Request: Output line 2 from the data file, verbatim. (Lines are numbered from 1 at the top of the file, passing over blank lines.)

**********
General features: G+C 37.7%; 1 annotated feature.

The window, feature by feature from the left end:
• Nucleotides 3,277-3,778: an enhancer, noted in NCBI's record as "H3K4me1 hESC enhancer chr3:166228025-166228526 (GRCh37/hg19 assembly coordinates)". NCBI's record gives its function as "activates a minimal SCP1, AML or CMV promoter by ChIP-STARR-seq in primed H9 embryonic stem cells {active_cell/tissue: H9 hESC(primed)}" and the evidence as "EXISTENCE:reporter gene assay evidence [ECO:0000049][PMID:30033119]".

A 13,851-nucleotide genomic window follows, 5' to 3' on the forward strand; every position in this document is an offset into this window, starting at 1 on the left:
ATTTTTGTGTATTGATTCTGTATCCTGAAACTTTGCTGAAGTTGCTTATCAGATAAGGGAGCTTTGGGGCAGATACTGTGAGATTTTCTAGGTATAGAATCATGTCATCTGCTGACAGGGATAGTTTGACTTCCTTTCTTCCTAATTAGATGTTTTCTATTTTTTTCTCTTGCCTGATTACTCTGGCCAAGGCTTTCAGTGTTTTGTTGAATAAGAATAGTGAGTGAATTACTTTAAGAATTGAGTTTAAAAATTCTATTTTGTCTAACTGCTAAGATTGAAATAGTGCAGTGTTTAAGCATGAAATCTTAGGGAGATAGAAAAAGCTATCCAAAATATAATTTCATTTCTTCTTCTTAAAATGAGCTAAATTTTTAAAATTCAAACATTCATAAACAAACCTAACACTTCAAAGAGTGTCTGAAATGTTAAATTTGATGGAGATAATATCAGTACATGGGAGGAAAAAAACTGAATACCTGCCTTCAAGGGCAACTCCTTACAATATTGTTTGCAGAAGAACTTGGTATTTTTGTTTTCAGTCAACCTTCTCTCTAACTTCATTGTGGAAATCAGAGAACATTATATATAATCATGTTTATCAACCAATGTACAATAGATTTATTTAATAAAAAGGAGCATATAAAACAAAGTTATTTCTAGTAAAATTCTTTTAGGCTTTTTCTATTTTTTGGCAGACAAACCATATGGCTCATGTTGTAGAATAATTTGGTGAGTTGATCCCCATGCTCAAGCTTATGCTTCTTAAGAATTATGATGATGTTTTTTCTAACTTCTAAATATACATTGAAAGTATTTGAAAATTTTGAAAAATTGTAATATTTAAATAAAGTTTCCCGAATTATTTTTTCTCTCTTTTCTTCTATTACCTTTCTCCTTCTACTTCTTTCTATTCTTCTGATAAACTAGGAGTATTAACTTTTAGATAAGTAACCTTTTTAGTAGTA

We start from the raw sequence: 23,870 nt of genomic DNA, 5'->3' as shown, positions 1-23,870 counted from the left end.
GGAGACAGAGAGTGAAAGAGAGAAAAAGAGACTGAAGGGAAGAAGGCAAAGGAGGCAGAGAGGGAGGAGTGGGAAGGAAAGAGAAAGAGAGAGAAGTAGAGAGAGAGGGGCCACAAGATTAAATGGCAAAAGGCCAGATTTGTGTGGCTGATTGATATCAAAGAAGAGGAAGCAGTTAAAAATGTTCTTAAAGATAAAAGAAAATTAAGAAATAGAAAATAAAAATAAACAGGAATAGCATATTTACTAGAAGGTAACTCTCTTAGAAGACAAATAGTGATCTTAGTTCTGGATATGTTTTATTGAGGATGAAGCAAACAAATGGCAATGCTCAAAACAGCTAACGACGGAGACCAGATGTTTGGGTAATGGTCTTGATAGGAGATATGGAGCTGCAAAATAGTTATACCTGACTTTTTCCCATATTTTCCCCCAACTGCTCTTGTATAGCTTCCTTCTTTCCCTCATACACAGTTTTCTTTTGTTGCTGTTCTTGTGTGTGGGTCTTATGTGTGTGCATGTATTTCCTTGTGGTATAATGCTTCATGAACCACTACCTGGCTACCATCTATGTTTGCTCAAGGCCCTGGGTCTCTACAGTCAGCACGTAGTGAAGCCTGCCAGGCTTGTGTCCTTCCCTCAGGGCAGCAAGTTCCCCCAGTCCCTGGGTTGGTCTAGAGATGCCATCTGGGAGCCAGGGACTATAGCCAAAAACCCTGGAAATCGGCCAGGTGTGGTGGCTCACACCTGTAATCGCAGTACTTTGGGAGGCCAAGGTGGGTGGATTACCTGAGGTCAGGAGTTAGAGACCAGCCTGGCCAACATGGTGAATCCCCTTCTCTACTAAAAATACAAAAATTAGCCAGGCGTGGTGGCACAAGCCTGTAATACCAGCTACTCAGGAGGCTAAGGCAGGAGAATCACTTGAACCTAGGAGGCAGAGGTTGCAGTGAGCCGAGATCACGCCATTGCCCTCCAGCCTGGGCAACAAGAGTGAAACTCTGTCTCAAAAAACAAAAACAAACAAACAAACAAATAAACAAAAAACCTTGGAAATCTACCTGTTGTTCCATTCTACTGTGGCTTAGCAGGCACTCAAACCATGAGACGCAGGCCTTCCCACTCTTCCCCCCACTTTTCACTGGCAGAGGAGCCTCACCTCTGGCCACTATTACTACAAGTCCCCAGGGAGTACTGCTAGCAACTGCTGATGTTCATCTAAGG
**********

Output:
The window, feature by feature from the left end: